Helping Your Cat Become Comfortable with the Carrier

The goal is for your cat to learn to associate the carrier with positive experiences and enter the carrier frequently and voluntarily.

Make the carrier a familiar place at home by leaving it in a room where your cat spends a lot of time.

Place familiar soft bedding inside the carrier. Bedding or clothing with your scent can make your cat feel more secure.

Place treats, catnip, or toys inside the carrier to encourage your cat to go inside. Often, you will first see that treats are removed from the carrier overnight. Cats do not learn from punishment or force. Give rewards to encourage positive behavior.

It may take days or weeks before your cat starts to trust the carrier. Remain calm, patient, and reward desired behaviors.

If you still have trouble, you may need to assess the carrier itself and find a carrier that your cat likes. Your veterinarian can help you with this search.

Clean the carrier thoroughly with a non-noxious cleanser, rinse well, and leave in the sun to dry for a day. This can help remove any previously released stress pheromones.

Getting an Unwilling Cat into the Carrier

If your cat needs to be transported immediately to go to the veterinarian or due to another emergency situation, and she is not yet accustomed to the carrier,


Tips for Applying to Vet School

The popularity of veterinary medicine has created a highly competitive admissions process for the available seats in each vet school class. Most of the 30 vet schools in the United States, as well as several international programs, utilize the Veterinary Medical College Application Service (VMCAS) to streamline the admissions process. This centralized service allows students to submit their information to multiple schools by creating a single application.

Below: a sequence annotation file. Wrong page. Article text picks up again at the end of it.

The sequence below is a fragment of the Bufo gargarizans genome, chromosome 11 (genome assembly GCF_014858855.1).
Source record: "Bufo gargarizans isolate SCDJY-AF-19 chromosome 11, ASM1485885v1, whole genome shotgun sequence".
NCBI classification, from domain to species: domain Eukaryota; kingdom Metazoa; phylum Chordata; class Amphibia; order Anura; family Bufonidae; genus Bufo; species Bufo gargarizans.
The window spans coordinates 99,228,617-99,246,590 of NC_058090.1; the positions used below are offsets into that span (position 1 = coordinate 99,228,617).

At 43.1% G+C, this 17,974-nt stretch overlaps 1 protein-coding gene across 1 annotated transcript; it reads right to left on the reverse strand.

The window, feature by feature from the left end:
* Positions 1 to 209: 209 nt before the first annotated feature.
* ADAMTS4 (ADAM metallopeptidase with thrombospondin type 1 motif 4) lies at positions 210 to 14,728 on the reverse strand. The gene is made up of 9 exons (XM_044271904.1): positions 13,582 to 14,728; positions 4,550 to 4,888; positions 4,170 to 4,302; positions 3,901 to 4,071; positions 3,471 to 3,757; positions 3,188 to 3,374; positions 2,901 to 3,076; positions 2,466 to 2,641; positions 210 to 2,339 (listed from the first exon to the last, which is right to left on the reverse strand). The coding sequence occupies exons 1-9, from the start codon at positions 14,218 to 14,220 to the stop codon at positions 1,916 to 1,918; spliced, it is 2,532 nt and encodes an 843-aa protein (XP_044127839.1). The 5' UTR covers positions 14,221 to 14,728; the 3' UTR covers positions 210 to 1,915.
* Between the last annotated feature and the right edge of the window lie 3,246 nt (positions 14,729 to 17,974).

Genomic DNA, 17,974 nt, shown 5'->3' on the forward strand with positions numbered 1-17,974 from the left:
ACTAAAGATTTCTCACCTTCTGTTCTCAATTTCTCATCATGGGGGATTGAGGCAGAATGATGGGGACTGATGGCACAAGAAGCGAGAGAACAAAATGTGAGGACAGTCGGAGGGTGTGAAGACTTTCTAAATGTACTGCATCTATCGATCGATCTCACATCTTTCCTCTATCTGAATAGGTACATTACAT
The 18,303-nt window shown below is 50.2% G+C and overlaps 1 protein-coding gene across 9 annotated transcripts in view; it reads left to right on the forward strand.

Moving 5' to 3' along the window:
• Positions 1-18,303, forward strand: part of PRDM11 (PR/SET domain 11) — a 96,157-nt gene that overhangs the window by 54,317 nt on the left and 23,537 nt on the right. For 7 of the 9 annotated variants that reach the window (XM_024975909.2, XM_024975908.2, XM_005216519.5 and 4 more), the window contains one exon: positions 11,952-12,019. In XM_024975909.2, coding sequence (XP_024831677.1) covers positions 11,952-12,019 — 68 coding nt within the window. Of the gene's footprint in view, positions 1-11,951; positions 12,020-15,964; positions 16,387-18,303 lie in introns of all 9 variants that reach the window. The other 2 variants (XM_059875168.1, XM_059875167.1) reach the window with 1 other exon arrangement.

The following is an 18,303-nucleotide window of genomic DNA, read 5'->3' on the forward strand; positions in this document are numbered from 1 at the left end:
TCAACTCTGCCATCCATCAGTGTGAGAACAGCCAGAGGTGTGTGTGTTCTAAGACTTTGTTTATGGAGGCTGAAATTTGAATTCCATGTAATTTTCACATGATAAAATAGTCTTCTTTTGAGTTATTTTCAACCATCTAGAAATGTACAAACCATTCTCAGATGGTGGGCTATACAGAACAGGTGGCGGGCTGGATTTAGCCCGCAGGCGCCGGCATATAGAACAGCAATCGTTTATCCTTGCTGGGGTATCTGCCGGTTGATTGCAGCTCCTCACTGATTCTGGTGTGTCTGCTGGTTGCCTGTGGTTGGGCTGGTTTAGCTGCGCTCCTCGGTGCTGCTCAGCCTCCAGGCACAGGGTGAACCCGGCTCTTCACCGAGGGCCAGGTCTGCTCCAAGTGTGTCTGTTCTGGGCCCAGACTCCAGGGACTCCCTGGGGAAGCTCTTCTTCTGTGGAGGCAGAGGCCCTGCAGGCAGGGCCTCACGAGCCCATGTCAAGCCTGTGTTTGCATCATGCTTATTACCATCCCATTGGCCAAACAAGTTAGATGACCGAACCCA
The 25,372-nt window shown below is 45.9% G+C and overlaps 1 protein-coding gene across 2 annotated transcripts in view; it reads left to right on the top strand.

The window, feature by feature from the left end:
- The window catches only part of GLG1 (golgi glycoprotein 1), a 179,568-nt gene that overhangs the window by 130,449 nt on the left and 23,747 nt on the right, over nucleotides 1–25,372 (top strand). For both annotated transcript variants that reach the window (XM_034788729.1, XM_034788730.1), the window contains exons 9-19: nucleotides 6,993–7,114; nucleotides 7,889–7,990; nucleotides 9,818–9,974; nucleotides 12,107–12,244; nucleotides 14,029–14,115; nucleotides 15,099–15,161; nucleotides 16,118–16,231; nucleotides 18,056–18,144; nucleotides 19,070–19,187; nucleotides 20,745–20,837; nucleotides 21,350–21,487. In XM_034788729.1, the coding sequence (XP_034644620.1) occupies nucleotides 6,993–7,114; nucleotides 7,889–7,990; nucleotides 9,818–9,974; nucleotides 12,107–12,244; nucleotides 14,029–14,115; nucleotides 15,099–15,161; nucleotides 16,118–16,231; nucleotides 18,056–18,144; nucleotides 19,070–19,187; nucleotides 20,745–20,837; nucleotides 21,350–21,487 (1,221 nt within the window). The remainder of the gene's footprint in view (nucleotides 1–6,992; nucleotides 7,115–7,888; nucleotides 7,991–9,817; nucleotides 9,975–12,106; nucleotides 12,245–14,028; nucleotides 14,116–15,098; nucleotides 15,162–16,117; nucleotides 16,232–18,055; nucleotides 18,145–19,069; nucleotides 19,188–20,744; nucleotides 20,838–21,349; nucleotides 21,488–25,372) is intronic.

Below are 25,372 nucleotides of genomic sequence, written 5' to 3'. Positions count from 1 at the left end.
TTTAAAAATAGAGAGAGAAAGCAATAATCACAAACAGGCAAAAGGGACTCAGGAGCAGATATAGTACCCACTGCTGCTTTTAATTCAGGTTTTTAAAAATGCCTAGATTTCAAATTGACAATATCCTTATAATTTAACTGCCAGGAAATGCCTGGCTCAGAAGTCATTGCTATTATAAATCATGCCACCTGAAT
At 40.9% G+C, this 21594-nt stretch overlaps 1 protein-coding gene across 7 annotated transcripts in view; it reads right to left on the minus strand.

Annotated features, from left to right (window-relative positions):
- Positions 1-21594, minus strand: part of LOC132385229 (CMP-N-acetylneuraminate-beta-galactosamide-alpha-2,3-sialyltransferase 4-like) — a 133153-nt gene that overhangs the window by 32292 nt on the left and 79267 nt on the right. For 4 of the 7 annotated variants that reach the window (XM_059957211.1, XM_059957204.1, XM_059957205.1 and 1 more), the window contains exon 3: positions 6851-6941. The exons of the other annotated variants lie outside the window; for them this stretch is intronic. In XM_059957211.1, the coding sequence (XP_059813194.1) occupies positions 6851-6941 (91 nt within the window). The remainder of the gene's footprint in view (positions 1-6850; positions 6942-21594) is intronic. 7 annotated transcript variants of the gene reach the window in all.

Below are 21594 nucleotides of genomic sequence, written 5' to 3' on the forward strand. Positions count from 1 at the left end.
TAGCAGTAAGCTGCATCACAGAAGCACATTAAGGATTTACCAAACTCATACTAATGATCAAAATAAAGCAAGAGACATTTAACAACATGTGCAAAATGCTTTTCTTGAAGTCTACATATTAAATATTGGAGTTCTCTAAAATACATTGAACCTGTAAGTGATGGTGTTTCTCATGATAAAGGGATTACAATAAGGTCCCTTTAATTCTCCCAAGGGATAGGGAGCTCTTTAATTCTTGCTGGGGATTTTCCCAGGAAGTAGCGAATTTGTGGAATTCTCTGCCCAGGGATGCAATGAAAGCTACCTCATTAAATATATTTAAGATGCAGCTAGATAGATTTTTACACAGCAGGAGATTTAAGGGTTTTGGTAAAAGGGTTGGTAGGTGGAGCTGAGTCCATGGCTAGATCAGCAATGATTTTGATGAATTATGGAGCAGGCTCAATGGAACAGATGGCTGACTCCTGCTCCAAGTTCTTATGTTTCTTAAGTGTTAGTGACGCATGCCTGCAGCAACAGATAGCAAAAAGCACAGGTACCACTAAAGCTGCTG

The VMCAS application is certainly an important part of the process, but there are several additional things to consider when applying to vet school

Find Out Each School’s Admission Requirements

Make sure you have taken the required courses for each school you are applying to. While most requirements are similar, the specifics do vary somewhat from one school to the next.

Document Your Experience

Keep a log that documents your hours working in a vet clinic as well as all other animal-related internships and volunteer activities. Be sure you gain experience working with both small and large animals if possible. Make yourself a well-rounded candidate.

Don’t Wait Until the Last Minute to Start Your Application

Be well aware of the deadline for applications and be sure to have your application materials completed early. Applications through the VMCAS service are usually accepted beginning in May or June, with the deadline being early October. There are many sections that are required and it can take a significant amount of time to complete all areas.


Tips to Help Your Cat’s Veterinarian Visit Go Smoothly

As any caring cat parent knows, a routine visit to the vet is anything but routine. Regular examinations are the right thing to do, but try telling that to your cat. Stress levels run rampant. Emotions are on high. This can be especially true for senior cats that are showing signs of changes in their behavior. If only there was a way to help tame the entire vet experience. The following steps should help you plan and prepare the next time your senior cat is due for an appointment.

Carrier Tips

Be sure to always use a carrier, or substitute with another safe container for safe transport.

If your senior cat keeps refusing to enter the carrier, help get your cat acclimated to it by placing it among your home’s everyday environment. Place any treats, favorite toys or blankets inside to make it more comfortable and inviting for your cat. And be sure to keep them inside once your cat enters.

Top-loading carriers are less stressful for your senior cat, as they allow for easier removal. And if needed, your cat can be examined while remaining inside the carrier.

Car Ride Tips

Don’t limit car rides strictly for visits to the vet. Start taking your cat on regular rides in the carrier to help your cat get used to the motion and the surroundings of your vehicle.

Avoid feeding your cat for at least one hour before transport to keep your cat from getting carsick.

Office Tips

Give your cat a treat or verbal praise to reward good behavior in both the lobby and veterinarian’s office.

Always speak in a soft voice to help your cat remain calm.

Never resist a trained veterinary professional from handling your cat. This will raise your cat’s anxiety and cause her to bite or scratch.

Be sure to discuss with your veterinarian ways to make your next visit even more comfortable for both you and your senior cat.